Imagine a machine that prints Van Gogh’s ear in replica, and you’ll understand the concept behind biotech startup BioBots’ 3D printer. Demoed on stage at TechCrunch Disrupt NY, the technology combines hardware, software, and wetware to artificially build living tissue structures.
The field of biofabrication isn’t new. A decade of research exists building living tissues. The concept of interest is moving from large, legacy devices to smaller desktop 3D printers. Cost effective and portable, BioBots’ 3D printer uses special ink when combined with biomaterials and living cells, builds 3D living tissue and miniature human organs.
Printing replacement parts for humans isn’t an option right now. Biofabrication does have its advantages by producing bone scaffolding which helps with recovery. It’s also a promising alternative to animal cell testing much to the delight of animal experimentation objectors worldwide.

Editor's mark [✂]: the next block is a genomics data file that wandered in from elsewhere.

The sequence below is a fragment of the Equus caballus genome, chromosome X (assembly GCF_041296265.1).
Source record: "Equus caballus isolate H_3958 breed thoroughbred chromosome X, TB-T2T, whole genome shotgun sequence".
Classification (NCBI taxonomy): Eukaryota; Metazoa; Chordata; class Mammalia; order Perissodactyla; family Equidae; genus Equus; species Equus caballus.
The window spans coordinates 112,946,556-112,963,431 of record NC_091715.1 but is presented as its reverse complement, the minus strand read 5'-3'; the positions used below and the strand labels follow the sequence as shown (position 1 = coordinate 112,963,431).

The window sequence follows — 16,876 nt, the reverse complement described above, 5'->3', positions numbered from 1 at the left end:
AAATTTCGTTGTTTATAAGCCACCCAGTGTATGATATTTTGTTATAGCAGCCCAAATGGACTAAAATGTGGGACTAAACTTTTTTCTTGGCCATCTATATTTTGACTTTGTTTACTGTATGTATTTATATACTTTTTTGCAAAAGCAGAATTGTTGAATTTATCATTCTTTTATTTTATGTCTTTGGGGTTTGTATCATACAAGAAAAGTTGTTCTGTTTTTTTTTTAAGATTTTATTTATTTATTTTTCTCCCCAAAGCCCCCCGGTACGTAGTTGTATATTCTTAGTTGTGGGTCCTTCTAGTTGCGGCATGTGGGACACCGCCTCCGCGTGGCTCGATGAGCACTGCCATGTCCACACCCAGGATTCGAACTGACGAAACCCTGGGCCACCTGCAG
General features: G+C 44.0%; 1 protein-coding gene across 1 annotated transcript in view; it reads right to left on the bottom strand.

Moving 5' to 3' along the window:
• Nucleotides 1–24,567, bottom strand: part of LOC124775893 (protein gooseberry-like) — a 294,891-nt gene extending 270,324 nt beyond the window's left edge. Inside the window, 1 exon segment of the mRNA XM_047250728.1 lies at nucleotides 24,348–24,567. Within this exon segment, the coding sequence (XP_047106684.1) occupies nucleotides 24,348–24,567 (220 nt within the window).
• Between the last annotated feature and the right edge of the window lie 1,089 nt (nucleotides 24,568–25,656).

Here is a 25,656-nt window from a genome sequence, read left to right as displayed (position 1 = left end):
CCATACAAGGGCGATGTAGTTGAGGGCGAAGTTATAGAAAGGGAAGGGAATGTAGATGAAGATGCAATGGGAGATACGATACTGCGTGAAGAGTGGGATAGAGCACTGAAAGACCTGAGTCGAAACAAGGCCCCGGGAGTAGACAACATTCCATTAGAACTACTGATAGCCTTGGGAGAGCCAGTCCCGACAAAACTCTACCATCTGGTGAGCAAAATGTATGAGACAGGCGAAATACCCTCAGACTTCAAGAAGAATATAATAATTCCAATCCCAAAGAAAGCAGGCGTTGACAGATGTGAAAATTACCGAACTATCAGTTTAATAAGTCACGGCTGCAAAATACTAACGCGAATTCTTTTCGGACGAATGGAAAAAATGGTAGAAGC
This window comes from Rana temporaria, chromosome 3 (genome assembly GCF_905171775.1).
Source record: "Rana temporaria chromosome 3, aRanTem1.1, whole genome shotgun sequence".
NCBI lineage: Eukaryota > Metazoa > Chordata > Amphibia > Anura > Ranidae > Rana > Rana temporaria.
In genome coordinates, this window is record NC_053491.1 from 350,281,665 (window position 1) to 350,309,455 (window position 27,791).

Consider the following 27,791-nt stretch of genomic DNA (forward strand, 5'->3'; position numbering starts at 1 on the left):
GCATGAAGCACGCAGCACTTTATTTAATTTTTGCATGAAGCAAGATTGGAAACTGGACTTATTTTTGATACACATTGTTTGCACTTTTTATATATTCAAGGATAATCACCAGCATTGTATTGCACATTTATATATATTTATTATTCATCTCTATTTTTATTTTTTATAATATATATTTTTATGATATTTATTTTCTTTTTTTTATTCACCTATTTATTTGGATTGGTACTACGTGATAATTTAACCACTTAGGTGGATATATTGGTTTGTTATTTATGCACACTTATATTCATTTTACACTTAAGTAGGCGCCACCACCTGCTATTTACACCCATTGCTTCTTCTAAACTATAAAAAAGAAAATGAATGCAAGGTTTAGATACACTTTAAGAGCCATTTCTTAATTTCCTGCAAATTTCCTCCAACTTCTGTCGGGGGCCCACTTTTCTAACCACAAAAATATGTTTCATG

BioBots sees its printers helping out pharmaceutical companies that rely on 2D tissues or animals to do clinical drug testing on. 3D living issue is more complex and used to develop compounds for clinical settings. Taking cells from patients and building 3D tissues specifically for the patient is a possibility in the future. It provides better and more specialized care for a patient-specific disease.
The company began in the dorm at the University of Pennsylvania where two of the co-founders were ready to graduate. They wanted to incorporate the spirit of the maker movement and bring it to the world of genetic engineering and tissue engineering affordably. The company’s business model involves selling different base inks used for printing biomaterials.
Other devices use pressure or UV light which damages living cells. BioBots’ printer uses visible blue light as it cures biomaterial structures. It doesn’t have the detrimental effects UV light has which means more accuracy while testing.
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